Researchers Confirm Theories of Indirect CWD Transmission

Research funded by the National Science Foundation and the National Institutes of Health confirms long-held theories that chronic wasting disease can be spread to deer through exposure to the carcasses or excrement of infected animals.

Chronic wasting disease is a mad cow-like disease that afflicts elk, white-tailed deer and mule deer. Like mad cow disease, chronic wasting disease is believed to produce abnormal proteins that gradually destroy brain tissues. The disease is always fatal and there is no known treatment to prevent the disease.

University of Wyoming researcher — and coauthor of the NSF/NIH study — Elizabeth Williams said of the findings,

We’ve had a great deal of circumstantial evidence suggesting that indirect transmission occurs. The experimental findings show that we need to consider several exposure routes when attempting to control this disease.

So far there is no evidence that chronic wasting disease is a threat to human health, but federal and state officials recommend against eating the meat of animals known to be infected with the disease.


New research supports theory that indirect transmission of chronic wasting disease. Press Release, National Science Foundation, May 12, 2004.

New York Gov. Pataki Vetoes Canned Hunt Legislation

Despite lobbying efforts by a number of animal rights groups, New York Gov. George Pataki (R) vetoed legislation designed to outlaw so-called canned hunts.

In 1999, Pataki signed a bill that made it illegal to hold canned hunts on areas of ten acres or less. Not surprisingly, this had led to no less than 110 canned hunt operations in New York located on 11 or more acres.

The legislation vetoed by Pataki would have banned (emphasis added),

. . . the shooting or spearing of a non-native big game mammal that is confined in a box, pen, cage or similar container [of ten or less contiguous acres] or in a fenced or other area from which there is no means for such mammal to escape;

Animal rights activists denounced the veto.

In a press release, Humane Society of the United States senior vice president Wayne Pacell said,

Governor Pataki has embarrassed himself with this appalling veto of a bill to stop the repugnant practice of shooting animals for a fee in fenced enclosures. The animal protection community in New York will long remember his pardon of animal abusers and his rebuke of humane advocates.

Michael Markarian, The Fund for Animals president, added,

Governor Pataki has thumbed his nose at New Yorkers, including animal advocates, hunters, and upstate newspapers that called for passage of this humane bill. He has aligned himself with the handful of unscrupulous individuals who would pay big bucks to shoot a zebra ambling up to a feed truck or a Corsican ram trapped in the corner of a fence.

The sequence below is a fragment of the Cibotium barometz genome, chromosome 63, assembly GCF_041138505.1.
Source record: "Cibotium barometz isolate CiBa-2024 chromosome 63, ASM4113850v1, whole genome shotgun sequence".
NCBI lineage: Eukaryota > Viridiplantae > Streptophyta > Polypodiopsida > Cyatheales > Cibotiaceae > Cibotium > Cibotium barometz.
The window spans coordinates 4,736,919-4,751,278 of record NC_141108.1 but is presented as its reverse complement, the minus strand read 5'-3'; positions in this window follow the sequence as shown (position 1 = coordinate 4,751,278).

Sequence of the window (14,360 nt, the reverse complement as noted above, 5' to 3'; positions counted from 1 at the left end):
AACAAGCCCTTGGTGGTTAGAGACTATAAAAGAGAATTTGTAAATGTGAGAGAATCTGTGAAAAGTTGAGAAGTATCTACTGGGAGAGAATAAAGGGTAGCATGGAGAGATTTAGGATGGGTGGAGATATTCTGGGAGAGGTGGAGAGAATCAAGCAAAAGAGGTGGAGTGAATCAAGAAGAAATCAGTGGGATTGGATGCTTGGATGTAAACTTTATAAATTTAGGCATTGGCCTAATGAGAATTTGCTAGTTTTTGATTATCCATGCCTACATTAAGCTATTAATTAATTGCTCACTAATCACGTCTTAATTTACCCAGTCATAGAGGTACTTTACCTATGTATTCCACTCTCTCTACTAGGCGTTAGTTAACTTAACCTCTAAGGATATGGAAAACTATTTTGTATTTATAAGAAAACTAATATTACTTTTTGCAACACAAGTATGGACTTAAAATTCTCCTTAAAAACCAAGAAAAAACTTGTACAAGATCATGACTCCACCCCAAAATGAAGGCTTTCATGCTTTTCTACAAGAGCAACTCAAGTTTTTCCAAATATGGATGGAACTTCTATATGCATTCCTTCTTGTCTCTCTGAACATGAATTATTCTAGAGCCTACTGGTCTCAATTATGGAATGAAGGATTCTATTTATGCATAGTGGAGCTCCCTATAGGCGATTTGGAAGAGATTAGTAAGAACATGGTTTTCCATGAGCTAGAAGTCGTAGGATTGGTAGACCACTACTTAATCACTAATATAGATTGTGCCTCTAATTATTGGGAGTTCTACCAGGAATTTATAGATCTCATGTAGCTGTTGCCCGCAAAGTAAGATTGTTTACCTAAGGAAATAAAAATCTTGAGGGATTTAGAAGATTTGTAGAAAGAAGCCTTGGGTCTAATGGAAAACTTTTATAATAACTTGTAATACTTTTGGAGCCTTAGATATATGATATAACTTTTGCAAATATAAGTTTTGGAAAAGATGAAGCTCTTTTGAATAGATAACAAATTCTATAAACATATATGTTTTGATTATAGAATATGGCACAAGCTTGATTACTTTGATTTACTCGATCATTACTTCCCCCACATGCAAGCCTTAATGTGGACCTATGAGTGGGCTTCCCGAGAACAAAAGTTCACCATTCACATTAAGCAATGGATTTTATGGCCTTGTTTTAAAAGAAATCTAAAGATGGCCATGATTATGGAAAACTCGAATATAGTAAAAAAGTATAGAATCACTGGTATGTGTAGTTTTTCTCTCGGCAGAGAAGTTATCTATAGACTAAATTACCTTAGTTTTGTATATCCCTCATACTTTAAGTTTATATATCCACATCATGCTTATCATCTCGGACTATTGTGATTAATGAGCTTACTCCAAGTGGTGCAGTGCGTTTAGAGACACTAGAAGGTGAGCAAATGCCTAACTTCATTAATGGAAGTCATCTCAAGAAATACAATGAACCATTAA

Pataki, meanwhile, said that the bill would not only have applied to the 110 canned hunt operations operating on more than 10 acres, but also would have banned 340 deer and elk farms throughout the state.

Supporters of the bill said that last part was nonsense, which puts the activists in a very odd position. For example, here’s a paragraph from a press release put out by The Fund for Animals addressing the issue of whether or not deer and elk farms would have been impacted,

Governor Pataki mistakenly believes that a ban on canned hunts would devastate white-tailed deer farms. The legislation is consistent with the current law which only deals with non-native mammals, and does not change the current exemption for domestic game breeders who raise white-tailed deer and have shoots on their properties. The bill would not apply to bird shooting preserves — only to operations offering the shooting of non-native big game mammals. Moreover, the bill memo indicated that it had no fiscal implications for state or local governments.

Hmmm . . . so The Fund for Animals’ position is that shooting a zebra at close range in enclosed space is inhumane, but screw the native deer and elk species? I’m just not following the logic there. Shouldn’t The Fund for Animals response to Pataki be that hunting deer and elk in enclosed spaces is cruel and that Pataki should want to outlaw the practice? The “don’t worry, we don’t care if you kill deer or elk” line is a bit strange coming from an animal rights group. Especially so since The Fund for Animals’ Dora Schomberg issued a brief press release about the veto that among other things claimed,